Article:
Pence met with Archbishop Tobin for an hour to discuss the matter, saying that he respectfully disagreed with the proposal to resettle a Syrian family in Indiana. While Archbishop Tobin said he "prayerfully considered" Pence's security concerns, he moved ahead with resettling the Syrian family in Indiana.
According to Crux, an aide to Pence said at the time that Pence hoped the people of Indiana would welcome the family, despite his objections. Pence also said on Twitter at the time that Donald Trump's proposal to block all Muslims refugees from the United States was "offensive."
Under the 1980 Refugee Act, the president determines how many refugees to admit into the United States each year based on humanitarian or other concerns or needs. In 2016, President Obama set the number at 85,000, including 10,000 Syrians.
In late August of this year, the United States met its goal and admitted the 10,000th Syrian refugee, bringing the total number of Syrian refugees to 12,000 since the country's civil war began five years ago.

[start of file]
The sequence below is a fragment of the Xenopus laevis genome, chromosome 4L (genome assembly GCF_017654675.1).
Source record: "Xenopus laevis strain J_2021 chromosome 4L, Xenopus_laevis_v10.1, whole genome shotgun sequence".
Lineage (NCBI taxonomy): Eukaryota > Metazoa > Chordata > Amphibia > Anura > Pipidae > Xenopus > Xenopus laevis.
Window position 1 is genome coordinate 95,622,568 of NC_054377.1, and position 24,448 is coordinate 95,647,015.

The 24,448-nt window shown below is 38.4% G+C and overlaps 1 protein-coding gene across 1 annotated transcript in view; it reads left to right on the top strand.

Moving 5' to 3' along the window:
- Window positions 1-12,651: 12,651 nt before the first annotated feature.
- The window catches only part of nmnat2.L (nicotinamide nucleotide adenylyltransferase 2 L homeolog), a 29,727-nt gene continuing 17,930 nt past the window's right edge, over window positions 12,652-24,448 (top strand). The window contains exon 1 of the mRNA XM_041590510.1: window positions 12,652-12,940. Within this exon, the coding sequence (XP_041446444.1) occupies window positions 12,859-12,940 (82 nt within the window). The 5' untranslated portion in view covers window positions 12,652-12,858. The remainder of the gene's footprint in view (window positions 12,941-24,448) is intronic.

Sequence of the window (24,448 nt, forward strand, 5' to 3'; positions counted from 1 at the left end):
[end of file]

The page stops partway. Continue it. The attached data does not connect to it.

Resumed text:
Authorities say that of all refugees, Syrians must undergo the most intense screening process available in order to be approved to enter the United States; a process that typically takes between a year and a half to two years.
The Syrian civil war began in March 2011 with demonstrations against Assad. The war has claimed the lives of more than 280,000 people, and forced 4.8 million to become refugees. Another 8 million Syrians are believed to have been internally displaced by the violence. Approximately half of the displaced are Syrian children.
The already dire situation in Syria has only worsened in recent days and weeks as an attempted ceasefire collapsed and other diplomatic efforts failed.
Catholic leaders in the city, including Archbishop Jean-Clement Jeanbart of Aleppo, have made continual appeals to the international faith community for prayers and humanitarian aid.